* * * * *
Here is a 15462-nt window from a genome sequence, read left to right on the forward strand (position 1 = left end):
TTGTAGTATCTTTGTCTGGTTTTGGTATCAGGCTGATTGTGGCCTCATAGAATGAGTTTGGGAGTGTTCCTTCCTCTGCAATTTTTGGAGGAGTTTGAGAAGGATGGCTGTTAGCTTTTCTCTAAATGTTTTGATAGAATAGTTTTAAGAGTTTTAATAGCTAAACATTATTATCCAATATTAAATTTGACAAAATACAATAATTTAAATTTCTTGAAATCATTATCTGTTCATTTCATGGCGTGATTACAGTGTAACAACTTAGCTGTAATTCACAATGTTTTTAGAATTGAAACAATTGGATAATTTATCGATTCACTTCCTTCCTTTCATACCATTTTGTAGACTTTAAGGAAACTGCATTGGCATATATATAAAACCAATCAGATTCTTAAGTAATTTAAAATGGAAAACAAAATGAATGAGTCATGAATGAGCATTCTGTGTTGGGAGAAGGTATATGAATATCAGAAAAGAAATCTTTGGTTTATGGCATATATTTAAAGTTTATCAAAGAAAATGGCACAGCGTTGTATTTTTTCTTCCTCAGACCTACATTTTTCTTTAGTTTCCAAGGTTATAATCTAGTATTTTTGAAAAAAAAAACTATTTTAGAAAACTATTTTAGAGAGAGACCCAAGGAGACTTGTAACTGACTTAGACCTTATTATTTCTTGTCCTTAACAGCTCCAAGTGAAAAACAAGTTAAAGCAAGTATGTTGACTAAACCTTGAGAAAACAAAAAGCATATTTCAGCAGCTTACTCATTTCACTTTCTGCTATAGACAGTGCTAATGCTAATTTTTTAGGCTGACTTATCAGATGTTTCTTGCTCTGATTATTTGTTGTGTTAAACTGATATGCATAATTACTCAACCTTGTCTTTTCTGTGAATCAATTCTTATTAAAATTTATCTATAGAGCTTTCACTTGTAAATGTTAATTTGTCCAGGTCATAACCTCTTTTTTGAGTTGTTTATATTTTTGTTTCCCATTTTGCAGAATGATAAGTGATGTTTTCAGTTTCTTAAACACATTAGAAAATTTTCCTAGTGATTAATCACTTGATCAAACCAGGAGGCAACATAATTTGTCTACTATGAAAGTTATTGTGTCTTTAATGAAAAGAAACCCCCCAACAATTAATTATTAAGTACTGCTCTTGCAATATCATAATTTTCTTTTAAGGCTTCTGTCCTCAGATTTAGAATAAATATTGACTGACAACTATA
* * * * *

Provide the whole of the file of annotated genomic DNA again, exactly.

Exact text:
Here is a 15462-nt window from a genome sequence, read left to right on the forward strand (position 1 = left end):
TTGTAGTATCTTTGTCTGGTTTTGGTATCAGGCTGATTGTGGCCTCATAGAATGAGTTTGGGAGTGTTCCTTCCTCTGCAATTTTTGGAGGAGTTTGAGAAGGATGGCTGTTAGCTTTTCTCTAAATGTTTTGATAGAATAGTTTTAAGAGTTTTAATAGCTAAACATTATTATCCAATATTAAATTTGACAAAATACAATAATTTAAATTTCTTGAAATCATTATCTGTTCATTTCATGGCGTGATTACAGTGTAACAACTTAGCTGTAATTCACAATGTTTTTAGAATTGAAACAATTGGATAATTTATCGATTCACTTCCTTCCTTTCATACCATTTTGTAGACTTTAAGGAAACTGCATTGGCATATATATAAAACCAATCAGATTCTTAAGTAATTTAAAATGGAAAACAAAATGAATGAGTCATGAATGAGCATTCTGTGTTGGGAGAAGGTATATGAATATCAGAAAAGAAATCTTTGGTTTATGGCATATATTTAAAGTTTATCAAAGAAAATGGCACAGCGTTGTATTTTTTCTTCCTCAGACCTACATTTTTCTTTAGTTTCCAAGGTTATAATCTAGTATTTTTGAAAAAAAAAACTATTTTAGAAAACTATTTTAGAGAGAGACCCAAGGAGACTTGTAACTGACTTAGACCTTATTATTTCTTGTCCTTAACAGCTCCAAGTGAAAAACAAGTTAAAGCAAGTATGTTGACTAAACCTTGAGAAAACAAAAAGCATATTTCAGCAGCTTACTCATTTCACTTTCTGCTATAGACAGTGCTAATGCTAATTTTTTAGGCTGACTTATCAGATGTTTCTTGCTCTGATTATTTGTTGTGTTAAACTGATATGCATAATTACTCAACCTTGTCTTTTCTGTGAATCAATTCTTATTAAAATTTATCTATAGAGCTTTCACTTGTAAATGTTAATTTGTCCAGGTCATAACCTCTTTTTTGAGTTGTTTATATTTTTGTTTCCCATTTTGCAGAATGATAAGTGATGTTTTCAGTTTCTTAAACACATTAGAAAATTTTCCTAGTGATTAATCACTTGATCAAACCAGGAGGCAACATAATTTGTCTACTATGAAAGTTATTGTGTCTTTAATGAAAAGAAACCCCCCAACAATTAATTATTAAGTACTGCTCTTGCAATATCATAATTTTCTTTTAAGGCTTCTGTCCTCAGATTTAGAATAAATATTGACTGACAACTATA